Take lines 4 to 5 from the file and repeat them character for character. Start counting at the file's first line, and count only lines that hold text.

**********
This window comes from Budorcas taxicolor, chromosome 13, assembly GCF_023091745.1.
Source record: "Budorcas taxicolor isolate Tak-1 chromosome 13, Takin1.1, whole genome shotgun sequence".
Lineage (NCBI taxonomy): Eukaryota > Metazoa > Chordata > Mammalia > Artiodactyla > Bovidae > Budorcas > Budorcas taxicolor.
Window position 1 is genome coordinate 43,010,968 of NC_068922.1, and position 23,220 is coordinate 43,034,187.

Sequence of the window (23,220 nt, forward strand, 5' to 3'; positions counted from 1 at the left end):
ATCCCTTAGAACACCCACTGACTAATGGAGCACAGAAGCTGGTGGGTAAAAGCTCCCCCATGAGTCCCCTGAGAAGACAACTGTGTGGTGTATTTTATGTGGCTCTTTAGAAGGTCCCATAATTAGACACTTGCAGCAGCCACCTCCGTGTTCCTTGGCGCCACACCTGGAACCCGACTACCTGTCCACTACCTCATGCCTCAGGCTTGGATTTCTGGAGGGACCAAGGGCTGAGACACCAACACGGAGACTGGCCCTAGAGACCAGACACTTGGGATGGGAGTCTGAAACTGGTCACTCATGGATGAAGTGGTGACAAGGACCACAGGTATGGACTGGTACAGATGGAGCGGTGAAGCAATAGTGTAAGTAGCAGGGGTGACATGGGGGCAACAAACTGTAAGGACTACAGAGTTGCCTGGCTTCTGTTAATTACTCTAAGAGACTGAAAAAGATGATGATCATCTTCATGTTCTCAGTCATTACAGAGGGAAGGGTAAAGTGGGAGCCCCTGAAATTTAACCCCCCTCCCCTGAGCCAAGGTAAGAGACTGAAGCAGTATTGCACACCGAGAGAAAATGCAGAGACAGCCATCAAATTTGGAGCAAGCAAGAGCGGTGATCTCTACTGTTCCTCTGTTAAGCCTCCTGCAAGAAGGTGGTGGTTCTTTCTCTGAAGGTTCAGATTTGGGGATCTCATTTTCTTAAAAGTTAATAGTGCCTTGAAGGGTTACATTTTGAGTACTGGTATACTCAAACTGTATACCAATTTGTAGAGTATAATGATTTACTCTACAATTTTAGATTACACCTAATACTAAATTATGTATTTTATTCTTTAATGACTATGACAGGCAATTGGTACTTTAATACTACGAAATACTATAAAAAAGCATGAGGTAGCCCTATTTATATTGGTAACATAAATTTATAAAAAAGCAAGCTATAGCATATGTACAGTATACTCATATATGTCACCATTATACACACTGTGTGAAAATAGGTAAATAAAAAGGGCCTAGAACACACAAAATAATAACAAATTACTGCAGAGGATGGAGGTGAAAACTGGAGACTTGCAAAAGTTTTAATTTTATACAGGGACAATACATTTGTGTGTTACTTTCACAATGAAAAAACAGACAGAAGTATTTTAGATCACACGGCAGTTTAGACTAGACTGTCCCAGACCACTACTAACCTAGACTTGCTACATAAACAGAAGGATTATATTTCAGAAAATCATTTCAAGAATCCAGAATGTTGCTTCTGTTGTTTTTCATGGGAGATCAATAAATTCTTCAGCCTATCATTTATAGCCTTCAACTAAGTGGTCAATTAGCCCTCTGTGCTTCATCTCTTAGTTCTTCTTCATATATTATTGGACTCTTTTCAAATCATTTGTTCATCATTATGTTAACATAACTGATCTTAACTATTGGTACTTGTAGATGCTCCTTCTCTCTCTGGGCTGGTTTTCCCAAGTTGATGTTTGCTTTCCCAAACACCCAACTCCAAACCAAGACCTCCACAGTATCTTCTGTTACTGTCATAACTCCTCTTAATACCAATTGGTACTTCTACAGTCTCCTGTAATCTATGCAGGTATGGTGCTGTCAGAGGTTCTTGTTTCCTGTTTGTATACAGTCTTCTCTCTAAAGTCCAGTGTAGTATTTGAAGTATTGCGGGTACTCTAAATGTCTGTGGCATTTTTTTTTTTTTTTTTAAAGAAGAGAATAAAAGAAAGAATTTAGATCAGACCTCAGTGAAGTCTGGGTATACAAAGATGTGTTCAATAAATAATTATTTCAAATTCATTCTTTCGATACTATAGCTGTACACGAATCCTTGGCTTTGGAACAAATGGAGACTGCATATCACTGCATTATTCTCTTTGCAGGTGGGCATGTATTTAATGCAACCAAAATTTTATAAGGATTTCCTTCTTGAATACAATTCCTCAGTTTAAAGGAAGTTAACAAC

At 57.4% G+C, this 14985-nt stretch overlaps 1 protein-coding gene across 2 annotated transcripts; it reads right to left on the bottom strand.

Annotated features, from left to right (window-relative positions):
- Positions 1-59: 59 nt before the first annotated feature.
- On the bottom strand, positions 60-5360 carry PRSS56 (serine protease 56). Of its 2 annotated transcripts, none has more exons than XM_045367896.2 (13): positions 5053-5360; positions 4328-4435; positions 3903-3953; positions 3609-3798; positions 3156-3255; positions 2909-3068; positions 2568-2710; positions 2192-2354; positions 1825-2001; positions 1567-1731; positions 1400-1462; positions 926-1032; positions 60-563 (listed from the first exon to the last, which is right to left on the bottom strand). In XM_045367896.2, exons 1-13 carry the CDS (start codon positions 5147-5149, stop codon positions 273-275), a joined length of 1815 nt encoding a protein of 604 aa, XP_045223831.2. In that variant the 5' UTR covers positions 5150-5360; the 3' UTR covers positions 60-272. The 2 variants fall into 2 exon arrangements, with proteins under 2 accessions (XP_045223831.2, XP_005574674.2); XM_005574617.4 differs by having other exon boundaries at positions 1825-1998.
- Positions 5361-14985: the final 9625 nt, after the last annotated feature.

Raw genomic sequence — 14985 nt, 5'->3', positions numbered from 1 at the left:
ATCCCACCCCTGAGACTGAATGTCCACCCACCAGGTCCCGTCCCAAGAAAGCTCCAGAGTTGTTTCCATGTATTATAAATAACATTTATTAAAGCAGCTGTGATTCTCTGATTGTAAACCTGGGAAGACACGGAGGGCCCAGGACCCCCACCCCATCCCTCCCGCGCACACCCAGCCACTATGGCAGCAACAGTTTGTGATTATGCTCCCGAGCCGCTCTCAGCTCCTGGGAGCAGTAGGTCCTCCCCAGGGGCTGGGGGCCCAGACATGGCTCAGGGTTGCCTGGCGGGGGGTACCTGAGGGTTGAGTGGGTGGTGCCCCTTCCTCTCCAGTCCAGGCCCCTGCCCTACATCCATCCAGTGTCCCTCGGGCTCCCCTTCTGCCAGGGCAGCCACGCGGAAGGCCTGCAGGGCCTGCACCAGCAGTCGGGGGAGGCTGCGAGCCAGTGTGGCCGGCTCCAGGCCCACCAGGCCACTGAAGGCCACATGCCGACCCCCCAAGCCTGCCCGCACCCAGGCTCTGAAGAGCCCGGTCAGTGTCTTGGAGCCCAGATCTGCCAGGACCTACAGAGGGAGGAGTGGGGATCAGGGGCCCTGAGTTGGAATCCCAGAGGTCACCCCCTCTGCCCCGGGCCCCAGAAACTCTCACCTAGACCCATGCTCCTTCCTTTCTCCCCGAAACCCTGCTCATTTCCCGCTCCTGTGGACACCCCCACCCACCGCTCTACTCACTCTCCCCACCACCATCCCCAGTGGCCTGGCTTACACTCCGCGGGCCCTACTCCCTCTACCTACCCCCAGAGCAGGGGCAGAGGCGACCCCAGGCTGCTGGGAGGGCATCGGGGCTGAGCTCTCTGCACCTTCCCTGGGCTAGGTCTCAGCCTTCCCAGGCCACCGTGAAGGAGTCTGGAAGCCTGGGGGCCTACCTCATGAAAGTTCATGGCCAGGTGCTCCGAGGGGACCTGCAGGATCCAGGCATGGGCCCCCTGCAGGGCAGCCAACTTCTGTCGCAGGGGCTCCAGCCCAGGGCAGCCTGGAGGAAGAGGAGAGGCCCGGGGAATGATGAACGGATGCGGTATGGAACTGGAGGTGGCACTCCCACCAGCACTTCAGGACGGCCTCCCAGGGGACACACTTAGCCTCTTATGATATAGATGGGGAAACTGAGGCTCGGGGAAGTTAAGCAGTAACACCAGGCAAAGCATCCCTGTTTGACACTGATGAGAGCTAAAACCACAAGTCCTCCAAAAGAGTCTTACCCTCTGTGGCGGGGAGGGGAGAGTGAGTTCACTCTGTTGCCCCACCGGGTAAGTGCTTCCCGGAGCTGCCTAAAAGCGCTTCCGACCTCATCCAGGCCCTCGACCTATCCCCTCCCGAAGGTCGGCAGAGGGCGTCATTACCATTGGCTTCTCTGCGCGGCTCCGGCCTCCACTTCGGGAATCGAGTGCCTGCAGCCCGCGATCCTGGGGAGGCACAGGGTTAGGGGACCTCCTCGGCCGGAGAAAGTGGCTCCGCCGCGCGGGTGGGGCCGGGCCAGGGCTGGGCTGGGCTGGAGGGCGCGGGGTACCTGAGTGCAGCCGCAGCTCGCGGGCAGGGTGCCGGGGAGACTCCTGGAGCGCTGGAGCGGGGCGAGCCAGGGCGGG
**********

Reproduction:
Window position 1 is genome coordinate 43,010,968 of NC_068922.1, and position 23,220 is coordinate 43,034,187.

Sequence of the window (23,220 nt, forward strand, 5' to 3'; positions counted from 1 at the left end):